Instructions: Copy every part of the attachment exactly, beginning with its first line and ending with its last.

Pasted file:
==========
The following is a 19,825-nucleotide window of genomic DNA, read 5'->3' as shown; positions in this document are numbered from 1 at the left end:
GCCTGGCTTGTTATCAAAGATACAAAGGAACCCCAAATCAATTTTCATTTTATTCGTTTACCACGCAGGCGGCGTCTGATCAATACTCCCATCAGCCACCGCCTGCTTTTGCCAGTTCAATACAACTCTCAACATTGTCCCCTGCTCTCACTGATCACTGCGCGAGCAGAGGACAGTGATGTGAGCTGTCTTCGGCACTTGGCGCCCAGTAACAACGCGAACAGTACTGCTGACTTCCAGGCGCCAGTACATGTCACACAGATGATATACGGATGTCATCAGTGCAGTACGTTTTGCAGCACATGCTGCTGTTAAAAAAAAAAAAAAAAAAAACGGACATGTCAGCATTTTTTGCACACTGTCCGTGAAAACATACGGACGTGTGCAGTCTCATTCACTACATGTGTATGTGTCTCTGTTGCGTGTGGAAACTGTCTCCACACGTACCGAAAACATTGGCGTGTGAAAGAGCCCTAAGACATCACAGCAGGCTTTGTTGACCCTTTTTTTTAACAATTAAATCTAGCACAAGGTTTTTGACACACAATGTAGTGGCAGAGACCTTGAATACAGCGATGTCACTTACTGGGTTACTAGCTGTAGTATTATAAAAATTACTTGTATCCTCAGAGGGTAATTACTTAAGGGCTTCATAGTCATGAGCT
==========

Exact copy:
The following is a 19,825-nucleotide window of genomic DNA, read 5'->3' as shown; positions in this document are numbered from 1 at the left end:
GCCTGGCTTGTTATCAAAGATACAAAGGAACCCCAAATCAATTTTCATTTTATTCGTTTACCACGCAGGCGGCGTCTGATCAATACTCCCATCAGCCACCGCCTGCTTTTGCCAGTTCAATACAACTCTCAACATTGTCCCCTGCTCTCACTGATCACTGCGCGAGCAGAGGACAGTGATGTGAGCTGTCTTCGGCACTTGGCGCCCAGTAACAACGCGAACAGTACTGCTGACTTCCAGGCGCCAGTACATGTCACACAGATGATATACGGATGTCATCAGTGCAGTACGTTTTGCAGCACATGCTGCTGTTAAAAAAAAAAAAAAAAAAAACGGACATGTCAGCATTTTTTGCACACTGTCCGTGAAAACATACGGACGTGTGCAGTCTCATTCACTACATGTGTATGTGTCTCTGTTGCGTGTGGAAACTGTCTCCACACGTACCGAAAACATTGGCGTGTGAAAGAGCCCTAAGACATCACAGCAGGCTTTGTTGACCCTTTTTTTTAACAATTAAATCTAGCACAAGGTTTTTGACACACAATGTAGTGGCAGAGACCTTGAATACAGCGATGTCACTTACTGGGTTACTAGCTGTAGTATTATAAAAATTACTTGTATCCTCAGAGGGTAATTACTTAAGGGCTTCATAGTCATGAGCT